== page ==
(All) risk of pneumococcal meningitis in cochlear implant patients. (MDA/2006/019)
Deadline (action underway): 17 April 2006
Deadline (action complete): 15 June 2006
All cochlear implants.
Risk of pneumococcal meningitis in cochlear implant patients.
Update to immunisation recommendations.
People with cochlear implants may have an increased risk of contracting bacterial meningitis. Abnormalities of the hearing organs may predispose some profoundly deaf individuals to greater meningitis risk and the presence of stimulation electrodes passing into the cochlea may present a route for the spread of infection which, if left untreated, may lead to bacterial meningitis.
In August 2002, the Medical Devices Agency issued a Device Alert (DA2002(09)) informing clinicians of the potential risk of pneumococcal meningitis in cochlear implant patients. At that time the Department of Health introduced the recommendation that all existing and prospective cochlear implant patients be given the pneumococcal vaccine.
In 2004, a UK study showed that although the risk of cochlear implant patients contracting bacterial meningitis remained low, the risk among implanted adults was slightly higher than for the general population2,3. A larger study of paediatric cochlear implant patients in the USA indicated an elevated risk in children4. These studies therefore indicated that patients fitted with cochlear implants may have an increased risk of contracting bacterial meningitis compared to the general population. The study carried out in the USA also indicated that patients who had cochlear implants with an intracochlear lead positioner had an increased risk of contracting pneumococcal meningitis in the first two years following implantation4. In the UK the incidence of infection had not been observed to differ between the available models of cochlear implant. Implants with a positioner are no longer available.
In August 2002 the Department of Health included coclear implant patients in the higher clinical risk groups for developing pneumococcal meningitis, who should be immunised against pneumococcal infection. In August 2004, the Department of Health further updated the immunisation recommendations for children aged between two and five years, and this advice was included in MDA/2004/046, which was issued by MHRA in September 2004.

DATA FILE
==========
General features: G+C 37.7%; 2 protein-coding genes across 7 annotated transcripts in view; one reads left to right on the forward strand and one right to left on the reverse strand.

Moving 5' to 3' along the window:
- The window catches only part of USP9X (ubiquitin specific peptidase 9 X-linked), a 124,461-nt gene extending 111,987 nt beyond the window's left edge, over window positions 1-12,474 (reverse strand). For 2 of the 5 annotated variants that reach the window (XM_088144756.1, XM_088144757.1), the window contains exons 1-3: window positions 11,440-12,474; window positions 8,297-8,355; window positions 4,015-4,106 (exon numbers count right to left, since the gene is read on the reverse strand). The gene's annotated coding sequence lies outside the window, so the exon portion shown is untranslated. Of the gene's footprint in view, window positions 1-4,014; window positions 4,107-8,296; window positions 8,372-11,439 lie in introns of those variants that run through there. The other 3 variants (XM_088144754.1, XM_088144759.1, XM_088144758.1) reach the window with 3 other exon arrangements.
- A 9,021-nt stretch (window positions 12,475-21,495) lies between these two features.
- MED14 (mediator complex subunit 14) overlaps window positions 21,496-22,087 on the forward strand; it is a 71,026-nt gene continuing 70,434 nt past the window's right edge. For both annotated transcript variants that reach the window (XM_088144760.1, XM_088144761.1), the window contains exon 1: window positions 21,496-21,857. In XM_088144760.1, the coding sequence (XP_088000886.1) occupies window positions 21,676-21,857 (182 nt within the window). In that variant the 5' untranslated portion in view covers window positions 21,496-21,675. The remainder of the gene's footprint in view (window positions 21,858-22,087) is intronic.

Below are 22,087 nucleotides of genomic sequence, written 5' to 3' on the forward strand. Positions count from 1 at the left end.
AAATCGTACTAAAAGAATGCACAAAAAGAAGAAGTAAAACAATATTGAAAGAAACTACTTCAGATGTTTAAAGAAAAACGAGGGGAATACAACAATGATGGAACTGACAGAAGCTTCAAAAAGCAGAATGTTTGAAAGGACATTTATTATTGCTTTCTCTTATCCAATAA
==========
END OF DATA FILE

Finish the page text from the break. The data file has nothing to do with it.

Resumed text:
A recent study in the USA5 has now shown that the increased risk of developing pneumococcal meningitis persists beyond two years after implantation in cochlear implants that have a lead positioner. However, in the UK it remains the case that no increased risk has been observed between models with or without a lead positioner.
The Department of Health plans to further update the paediatric immunisation recommendations during 20066. For the latest immunisation advice, always refer to ‘The Green Book’.
- Note that the recommendations given in this update supersede the advice given in DA2002(09) on 7 August 2002 and MDA/2004/046 on 16 September 2004.
- Ensure that existing and prospective cochlear implant patients have been immunised according to the Department of Health policy as outlined in ‘Immunisation Against Infectious Disease’ (‘The Green Book’).
Treat middle ear infections in existing and prospective cochlear implant patients promptly.
- Ensure that existing and prospective cochlear implant patients have been immunised according to the Department of Health policy as outlined in ‘Immunisation Against Infectious Disease’ (‘The Green Book’)1.
- Ideally, schedule cochlear implant surgery when patients are fully immunised in line with the recommendations given in the Department of Health immunisation programme. However, it is important that immunisation does not delay cochlear implantation.